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Seahawks rookie class will play unexpected major role through remainder of postseason

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NFL: NFC Wild Card-Seattle Seahawks at Philadelphia Eagles Bill Streicher-USA TODAY Sports

I think it’s fair to say that of the remaining teams left in this season’s NFL playoffs, only the Seattle Seahawks and San Francisco 49ers will have their rookie draft classes playing significant roles for the remainder of their respective playoff runs.

For the 49ers, it was somewhat expected. Defensive end Nick Bosa burst onto the scene as an early Defensive Player of the Year candidate, wide receiver Deebo Samuel’s stats were not too far behind DK Metcalf’s, Mitch Wishnowsky is the team’s punter, and linebacker Dre Greenlaw is a Chase McLaughlin shanked field goal away from personally stopping the Seahawks from sweeping them this year.

It’s a different story for the Seahawks, as some rookie contribution was expected, just not necessarily the way it happened. First-round pick L.J. Collier was a healthy scratch last week and has been a total non-factor due to injuries and presumably not being up to speed with his role on the defensive line. Second-round pick Marquise Blair played nearly 200 snaps over a three-game span while Tedric Thompson was put on IR and Quandre Diggs hadn’t yet made his Seahawks debut. He has played only 28 defensive snaps since then, with Lano Hill preferred over him in Diggs’ absence.

As recently as the end of November, it looked as if DK Metcalf would be the only notable Seahawks rookie to have any consistent playing time on offense or defense.

Then a ton of shit changed.

Sixth-round pick Travis Homer was the fourth-string running back on the depth chart entering December. By the end of the regular season he was the team’s starter, with Chris Carson, Rashaad Penny, and C.J. Prosise all sent to IR.

After witnessing Jamar Taylor struggle week after week, the Seahawks waived the nickel corner and by Week 16 it was fourth-round Ugo Amadi’s job. Akeem King had previously been used as an extra DB in the aftermath of Taylor’s release, but Amadi has the job and has fared well thus far. It’s also worth nothing that Amadi has been outstanding as as a special teams gunner, which is very important given the loss of Neiko Thorpe.

Then there’s Cody Barton. The third-round choice out of Utah started twice in place of the injured Mychal Kendricks in December, went back to the bench for the last two weeks of the regular season, but now Seattle has no choice but to start Barton for the rest of the year thanks to Kendricks’ torn ACL. Barton responded with a sack, five tackles, and two passes defended in his maiden playoff start.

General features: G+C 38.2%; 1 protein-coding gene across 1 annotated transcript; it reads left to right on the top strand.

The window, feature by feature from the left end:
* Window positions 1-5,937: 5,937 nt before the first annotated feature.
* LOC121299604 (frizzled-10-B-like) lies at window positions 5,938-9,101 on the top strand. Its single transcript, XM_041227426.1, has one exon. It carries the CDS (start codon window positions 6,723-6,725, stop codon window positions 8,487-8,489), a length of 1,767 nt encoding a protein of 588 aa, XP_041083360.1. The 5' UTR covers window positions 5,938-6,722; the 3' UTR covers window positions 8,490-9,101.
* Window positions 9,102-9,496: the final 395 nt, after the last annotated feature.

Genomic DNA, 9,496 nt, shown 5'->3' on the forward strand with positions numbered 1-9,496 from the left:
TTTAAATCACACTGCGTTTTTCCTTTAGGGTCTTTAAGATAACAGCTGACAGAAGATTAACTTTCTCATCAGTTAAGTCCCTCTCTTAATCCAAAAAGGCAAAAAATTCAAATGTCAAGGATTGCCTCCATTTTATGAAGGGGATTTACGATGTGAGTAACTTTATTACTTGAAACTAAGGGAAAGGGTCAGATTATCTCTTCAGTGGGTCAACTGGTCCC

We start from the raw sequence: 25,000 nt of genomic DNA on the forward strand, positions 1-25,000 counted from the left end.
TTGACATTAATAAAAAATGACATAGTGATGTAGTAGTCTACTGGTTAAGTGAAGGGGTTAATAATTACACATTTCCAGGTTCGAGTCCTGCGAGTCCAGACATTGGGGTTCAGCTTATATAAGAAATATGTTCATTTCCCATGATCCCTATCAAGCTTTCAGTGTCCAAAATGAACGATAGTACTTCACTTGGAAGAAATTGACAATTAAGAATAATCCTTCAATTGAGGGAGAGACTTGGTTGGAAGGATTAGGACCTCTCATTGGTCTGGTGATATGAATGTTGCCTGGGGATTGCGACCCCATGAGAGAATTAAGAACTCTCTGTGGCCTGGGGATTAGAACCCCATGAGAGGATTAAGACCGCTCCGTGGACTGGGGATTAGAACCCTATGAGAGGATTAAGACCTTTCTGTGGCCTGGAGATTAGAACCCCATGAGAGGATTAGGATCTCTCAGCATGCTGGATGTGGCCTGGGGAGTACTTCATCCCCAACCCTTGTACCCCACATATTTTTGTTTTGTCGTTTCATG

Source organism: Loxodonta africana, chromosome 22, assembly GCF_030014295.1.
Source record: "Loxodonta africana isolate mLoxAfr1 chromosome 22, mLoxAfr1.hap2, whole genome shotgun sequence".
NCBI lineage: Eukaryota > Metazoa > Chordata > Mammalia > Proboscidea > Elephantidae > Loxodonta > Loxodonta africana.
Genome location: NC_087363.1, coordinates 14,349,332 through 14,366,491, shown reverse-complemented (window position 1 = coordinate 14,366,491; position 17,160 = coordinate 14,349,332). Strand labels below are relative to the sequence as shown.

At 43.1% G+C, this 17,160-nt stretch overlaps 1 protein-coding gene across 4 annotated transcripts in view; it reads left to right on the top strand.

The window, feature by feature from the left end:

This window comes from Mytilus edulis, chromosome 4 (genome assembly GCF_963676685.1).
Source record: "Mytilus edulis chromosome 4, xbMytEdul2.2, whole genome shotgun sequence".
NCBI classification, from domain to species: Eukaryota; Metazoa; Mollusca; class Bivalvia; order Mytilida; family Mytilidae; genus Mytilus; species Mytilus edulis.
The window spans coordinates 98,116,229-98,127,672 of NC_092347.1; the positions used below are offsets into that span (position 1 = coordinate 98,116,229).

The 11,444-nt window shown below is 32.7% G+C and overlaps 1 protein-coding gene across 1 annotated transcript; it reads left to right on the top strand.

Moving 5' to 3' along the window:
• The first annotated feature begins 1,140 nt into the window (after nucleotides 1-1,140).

Last and also least (this is a subtweet in article form towards someone from Seahawks Twitter), seventh-round selection John Ursua has been a gameday inactive almost every week this season. It took injuries to Malik Turner and Jaron Brown and the suspension of Josh Gordon for the dream to become reality, but Ursua is now a part of the Seahawks offense. After playing only four snaps through Week 15, Ursua has shot up to 15 snaps. FIFTEEN. He had one catch for 11 yards that was a mere yard away from being an NFC West winning touchdown, and no targets against the Eagles. His 100% catch rate is hard to deny. If Turner and Brown can’t play again this Sunday against the Green Bay Packers, Ursua may be on the field once more and ready to wreak havoc like the second coming of Chris Matthews.

Homer, Barton, Amadi, and Ursua were not meant to see meaningful playing time this late into the season. Metcalf has not only silenced critics, he has exceeded expectations as the #2 wide receiver. To varying degrees — okay probably not Ursua — the end result of this year’s Seahawks story will be written by a group of rookies whom we hope will help extend Seattle’s window of title contention.